Any budget conscious person knows he/she can buy a bottle of "good enough for who it's for" wine for less than $10 - so Barber's restaurant will charge you 10-15 times more for whatever they're serving compared to making it for yourself.

That being said, even if you only eat meat and eggs, the nutrition of those foods will be higher from the animals raised on forage from healthy, unpoisoned soil rather than from forage raised on unhealthy, poisonous, over-worked soil. I know this because I am lucky enough to have enough land to grow most of my food and my husband and I live on less than $15,000 per year. And we eat just as well as the customers at Mr Barber's restaurant - meat, fish and eggs included.

I know those in cities cannot do this - but anyone with even a small yard or large balcony can supplement with very healthy vegetables and fruits for very little money.

May. 21 2014 04:39 PM
jgarbuz from Queens


If you had his gift of gab and his charisma you could also open a restaurant and get rich schmucks to pay. It's a scam.It's business, all this blarney about "changing the earth" and "understanding the soil," blah blah, it's all to enchant the wealthy masses. The only differnce between the rich and the poor is the charisma and the heartless and soulless ambition to separate fools from their money. But there are plenty of fools with money in Manhattan who have nothing better to do with it than spend $300 a stupid meal in some restaurant owned by some guy with a good gift of gab. It's the same in many if not most businesses.

May. 21 2014 01:00 PM
jgarbuz from Queens

Oh, all baloney. Just give me a diet that guarantees me good health long life until age 120 and then I'll be interested. Okay, gourmet foods may have great tastes. But beyond that, so what? Can they extend life? Do they guarantee good health? It's all BS and advertizing for his restaurant.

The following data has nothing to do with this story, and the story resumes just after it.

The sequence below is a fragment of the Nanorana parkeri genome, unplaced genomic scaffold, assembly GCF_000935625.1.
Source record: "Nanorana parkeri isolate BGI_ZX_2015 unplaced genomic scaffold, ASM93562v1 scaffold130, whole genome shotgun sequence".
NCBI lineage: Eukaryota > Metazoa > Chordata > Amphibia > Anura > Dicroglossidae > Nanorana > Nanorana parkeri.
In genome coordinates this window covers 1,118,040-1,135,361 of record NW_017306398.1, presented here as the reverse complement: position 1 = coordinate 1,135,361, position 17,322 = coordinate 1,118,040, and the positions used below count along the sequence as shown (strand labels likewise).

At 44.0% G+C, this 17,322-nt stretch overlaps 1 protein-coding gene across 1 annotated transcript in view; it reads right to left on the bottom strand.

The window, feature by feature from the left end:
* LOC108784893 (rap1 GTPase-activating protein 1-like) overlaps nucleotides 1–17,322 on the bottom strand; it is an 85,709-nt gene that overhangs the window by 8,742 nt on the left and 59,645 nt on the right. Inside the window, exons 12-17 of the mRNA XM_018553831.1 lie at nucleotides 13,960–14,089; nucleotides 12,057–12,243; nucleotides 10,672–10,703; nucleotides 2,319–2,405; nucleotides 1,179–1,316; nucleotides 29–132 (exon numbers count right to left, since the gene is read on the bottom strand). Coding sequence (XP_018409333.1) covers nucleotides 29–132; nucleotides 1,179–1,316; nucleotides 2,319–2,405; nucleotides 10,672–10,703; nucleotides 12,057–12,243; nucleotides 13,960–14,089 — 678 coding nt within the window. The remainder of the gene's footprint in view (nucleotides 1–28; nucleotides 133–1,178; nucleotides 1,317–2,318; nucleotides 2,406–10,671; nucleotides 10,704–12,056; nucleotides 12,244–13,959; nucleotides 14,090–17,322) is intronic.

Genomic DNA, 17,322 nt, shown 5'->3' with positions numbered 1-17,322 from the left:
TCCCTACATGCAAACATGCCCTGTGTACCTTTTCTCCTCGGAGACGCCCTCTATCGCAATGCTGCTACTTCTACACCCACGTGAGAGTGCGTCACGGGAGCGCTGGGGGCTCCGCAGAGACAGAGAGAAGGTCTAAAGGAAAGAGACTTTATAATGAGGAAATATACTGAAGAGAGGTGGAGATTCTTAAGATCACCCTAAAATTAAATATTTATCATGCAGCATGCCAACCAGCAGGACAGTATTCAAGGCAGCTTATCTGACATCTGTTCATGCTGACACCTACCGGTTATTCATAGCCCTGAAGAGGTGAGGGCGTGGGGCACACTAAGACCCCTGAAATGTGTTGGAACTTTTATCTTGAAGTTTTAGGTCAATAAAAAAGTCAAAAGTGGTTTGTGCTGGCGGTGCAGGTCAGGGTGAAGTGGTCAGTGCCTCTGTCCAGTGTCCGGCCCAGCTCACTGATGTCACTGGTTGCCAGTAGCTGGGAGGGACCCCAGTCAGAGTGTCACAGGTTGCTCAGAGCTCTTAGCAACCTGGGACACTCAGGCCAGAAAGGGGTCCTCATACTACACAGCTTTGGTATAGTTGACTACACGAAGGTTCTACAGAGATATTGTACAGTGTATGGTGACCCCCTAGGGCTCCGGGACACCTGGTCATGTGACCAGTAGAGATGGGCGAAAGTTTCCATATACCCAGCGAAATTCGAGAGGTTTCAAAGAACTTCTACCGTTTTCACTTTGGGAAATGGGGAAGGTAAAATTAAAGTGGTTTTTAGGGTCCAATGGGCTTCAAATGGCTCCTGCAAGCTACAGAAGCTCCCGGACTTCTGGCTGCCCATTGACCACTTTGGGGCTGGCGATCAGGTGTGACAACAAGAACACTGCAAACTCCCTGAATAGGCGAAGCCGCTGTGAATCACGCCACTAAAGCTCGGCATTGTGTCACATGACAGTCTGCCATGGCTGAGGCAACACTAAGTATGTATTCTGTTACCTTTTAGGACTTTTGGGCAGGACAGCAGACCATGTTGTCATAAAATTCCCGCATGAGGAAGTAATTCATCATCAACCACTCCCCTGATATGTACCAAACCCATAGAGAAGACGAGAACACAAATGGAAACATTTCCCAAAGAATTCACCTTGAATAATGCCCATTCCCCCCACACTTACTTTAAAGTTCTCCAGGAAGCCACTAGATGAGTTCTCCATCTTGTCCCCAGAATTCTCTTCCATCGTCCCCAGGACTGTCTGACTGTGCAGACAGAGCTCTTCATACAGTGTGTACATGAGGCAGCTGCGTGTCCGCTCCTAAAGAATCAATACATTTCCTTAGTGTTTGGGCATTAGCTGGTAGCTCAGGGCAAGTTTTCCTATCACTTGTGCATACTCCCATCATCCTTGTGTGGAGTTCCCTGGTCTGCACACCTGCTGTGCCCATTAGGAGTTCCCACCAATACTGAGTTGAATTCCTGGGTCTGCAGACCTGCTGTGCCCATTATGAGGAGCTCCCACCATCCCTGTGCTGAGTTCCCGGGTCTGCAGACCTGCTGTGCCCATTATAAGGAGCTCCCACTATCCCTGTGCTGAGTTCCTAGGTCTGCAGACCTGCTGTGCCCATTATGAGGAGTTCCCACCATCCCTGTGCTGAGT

May. 21 2014 12:48 PM

…maybe there's a culinary trickle down that the rest of us are suppose to wait for.

May. 21 2014 12:43 PM

A $358 a plate meal is NOT elitist??

May. 21 2014 12:42 PM

"Grazing, Pecking, Rooting" $208

If you want the "wine paring", add an additional $150

May. 21 2014 12:40 PM

...all this is great, but who can afford to eat one of Barber's meals???

Whose s'pose to pay??

May. 21 2014 12:37 PM
Sharon from Colts Neck

The idea of building and maintaining good soil affects other things besides the vegetables we eat. I am old enough to remember the dairy farmer down the road from where I lived. He also rotated the crops he fed to his milk cows. Fields grew corn one year, then alfalfa and timothy the next. Plus the cows grazed outside and the milk reflected the tasted of the spring garlic and other things the cows ate. The milk was delicious!

May. 21 2014 12:28 PM
JF from the utopian future

The way to farm is permaculture everywhere! covering the soil and using compost saves 90% water and fertilizes the soil perfectly. Tilling the soil is killing the biome in the soil. Cover the soil.

May. 21 2014 12:24 PM
laura from queens

I would like to find out if there is an equivalent way of caring for soil through rotation that backyard gardners can also learn about and experiment with. It would be fun and interesting to do this at home and in community gardens

May. 21 2014 12:21 PM
jgarbuz from Queens

Way till this guy gets older, past age 50, and gets FAT from all the carbohydrates he's ingesting. Feh! Oats and barley are for horses that pull plows and need a lot of carbs.
Good meat, eggs and fish are the perfect foods for humans. Veggies are for grazing animals like cows.

May. 21 2014 12:17 PM
Bobby G from East Village

Mr. Barber has learned something essential that truth is in the soil. To care for it is a metaphor for caring for self, through what we eat. "Feeding the soil," as Mr. Barber calls it.

May. 21 2014 12:14 PM
George from Bay Ridge

What does Mr. Barber think of the school lunch program?

May. 21 2014 10:04 AM